We’re excited to introduce a new family-friendly destination to Ciao Bambino: Romania! This rugged, mountainous country on the Black Sea remains untouched by the tourist hordes that have crept into some of its Eastern European neighbors. From intricate castles and thick-walled churches to pristine forests and meadows flecked with wildflowers, it will capture kids’ fantasies in its own unique way.
As with so many unspoiled places, the time to go is now — Romania won’t stay off the radar forever. Want a taste of what makes it so special? Read our Q&A with our vetted travel partner in the region, then contact us to plan a trip tailored just for your family.
Romania is the last truly wild destination in Europe. Because it had its borders closed during communism (roughly 45 years), the country was untouched by the modernization happening elsewhere in Europe; the forests stayed forests and were not transformed into parks or groomed to look a certain way. The villages stayed with a local life that’s very much connected to nature and the seasons; the people have been respecting the traditions, religion often playing a big part in this.
Now imagine that once the borders were open, everyone wanted to have everything they did not have for 45 years. The country you visit today has some state-of-the-art locations in Bucharest, more large and expensive cars than expected, the third-fastest Internet in the world and pristine nature, villages where people use traditional ways of working the land, and a culture very much focused on family (it’s still more common to cook than to go out to eat). It’s very contrasting in a way.
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It’s safe and it’s very child-friendly. The activities are very much in nature, authentic, hands-on, sensory. The people guests meet are real characters, often with life stories that you could write a book about. Romania has the largest area covered by virgin forests; wildlife is abundant and because there was no human intervention, the meadows have more species of plants than anywhere else in Europe. Prince Charles comes every year in June to stay for a few days in his private residence in Eastern Transylvania specifically to see the wildflowers blossom.
Not last, the food is tasty, cooked with healthy ingredients.
It depends on the parents. I have a toddler and she loves coming everywhere with me. She cannot hike in the mountains, but she is keen to visit local people, she is fond of animals and generally enjoys playing outside.
For more organized activities, it helps if the children are older, but I think the free space for roaming safely in nature makes it a great place for families with babies. The fresh air and lack of any kind of pollution plus the organic food make it altogether a healthy kind of destination, which often parents want.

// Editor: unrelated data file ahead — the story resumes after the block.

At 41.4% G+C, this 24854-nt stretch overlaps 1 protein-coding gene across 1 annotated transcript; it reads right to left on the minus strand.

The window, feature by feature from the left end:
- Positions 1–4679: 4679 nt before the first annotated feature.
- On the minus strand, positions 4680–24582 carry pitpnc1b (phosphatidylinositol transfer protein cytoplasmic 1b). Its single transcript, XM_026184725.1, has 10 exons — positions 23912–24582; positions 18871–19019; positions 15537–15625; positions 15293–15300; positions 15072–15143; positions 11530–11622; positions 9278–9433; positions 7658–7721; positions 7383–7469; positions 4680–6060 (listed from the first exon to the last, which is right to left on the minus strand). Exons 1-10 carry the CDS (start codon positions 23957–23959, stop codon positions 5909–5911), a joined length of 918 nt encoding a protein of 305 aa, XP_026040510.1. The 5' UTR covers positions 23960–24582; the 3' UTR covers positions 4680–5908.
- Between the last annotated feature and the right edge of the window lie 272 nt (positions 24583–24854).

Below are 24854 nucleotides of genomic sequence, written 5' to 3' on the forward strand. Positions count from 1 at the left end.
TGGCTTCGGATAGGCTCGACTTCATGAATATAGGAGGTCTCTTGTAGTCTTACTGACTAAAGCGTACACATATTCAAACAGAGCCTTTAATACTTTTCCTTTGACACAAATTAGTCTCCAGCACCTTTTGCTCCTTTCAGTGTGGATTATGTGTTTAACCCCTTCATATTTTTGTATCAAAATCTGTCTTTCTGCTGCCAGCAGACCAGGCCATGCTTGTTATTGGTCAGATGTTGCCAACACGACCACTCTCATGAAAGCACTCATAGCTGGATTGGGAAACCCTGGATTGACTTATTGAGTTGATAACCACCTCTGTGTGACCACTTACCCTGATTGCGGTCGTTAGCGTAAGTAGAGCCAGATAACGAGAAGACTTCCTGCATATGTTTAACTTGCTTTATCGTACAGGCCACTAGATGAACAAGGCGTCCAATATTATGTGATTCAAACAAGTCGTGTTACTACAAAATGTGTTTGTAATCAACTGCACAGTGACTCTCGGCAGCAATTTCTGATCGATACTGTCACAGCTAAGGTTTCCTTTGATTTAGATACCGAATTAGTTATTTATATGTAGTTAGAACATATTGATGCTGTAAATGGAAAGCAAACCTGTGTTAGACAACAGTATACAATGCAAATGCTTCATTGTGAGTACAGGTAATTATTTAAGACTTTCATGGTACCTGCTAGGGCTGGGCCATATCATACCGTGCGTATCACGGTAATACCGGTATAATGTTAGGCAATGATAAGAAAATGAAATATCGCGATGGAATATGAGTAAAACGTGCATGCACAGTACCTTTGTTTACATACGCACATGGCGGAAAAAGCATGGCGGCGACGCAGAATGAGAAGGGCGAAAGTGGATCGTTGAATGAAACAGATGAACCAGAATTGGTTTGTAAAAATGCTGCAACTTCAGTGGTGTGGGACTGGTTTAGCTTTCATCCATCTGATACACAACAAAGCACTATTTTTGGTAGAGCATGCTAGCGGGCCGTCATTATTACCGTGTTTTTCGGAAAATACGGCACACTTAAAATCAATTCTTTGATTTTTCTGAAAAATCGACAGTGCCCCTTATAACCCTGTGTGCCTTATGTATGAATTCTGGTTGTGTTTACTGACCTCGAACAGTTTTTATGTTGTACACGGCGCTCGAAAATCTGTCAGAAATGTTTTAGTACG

I would say a minimum of seven days, ideally 10 to 14. For Transylvania only, one needs around five to seven days; to see more regions, one needs more time.
Everyone knows and wants to see Transylvania, the land of the Saxon villages and their fortified churches. Then they often add Maramures, with its wooden churches, and Bucovina, known for the painted monasteries. The Danube Delta is the other attraction, especially for nature lovers. In all of these regions, one gets exposed to amazing nature, local experiences and a consistent dose of UNESCO heritage, culture and history. We often recommend not overdoing it because seeing too many churches can be painful, especially for kids. Same for museums.
Depending on the region they go to, most people combine staying in small towns with staying in villages. For example, in Transylvania people often go to Brasov, Sibiu and Sighisoara but also to Viscri, Copsa Mare and Cincsor. The choice is often limited by the location of decent guesthouses and activities that can be done in the area.
I would say yes. In some parts it’s not always well marked, so sometimes you need a great map or GPS to reach a certain location. These days with Waze it should be fairly easy for everyone. Traffic might be a bit shocking for some, as there are few highways and on the national roads people often speed or overcome other cars.
Anytime from April to the end of October. April and October are shoulder months, so weatherwise they can be a bit unpredictable; however, they are less busy. The best months would be June and September. July and August can often be very hot and August is madly busy because that’s when a lot of Romanians living abroad come back for their holidays and everything is blocked … [I would] encourage people to book in April, May, October.
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This is a challenging time for our clients given the uncertainty around the spread of coronavirus, particularly for those with near-term travel plans in impacted areas. We’re working with our suppliers on being flexible with their booking conditions, and enabling families to postpone travel to a later date without a penalty, when possible. Likewise, given the unpredictability around destinations that may be impacted in the future, we’re helping clients planning new trips and understand ways that they can protect themselves until the situation improves. We are ready to help our clients work through questions and concerns.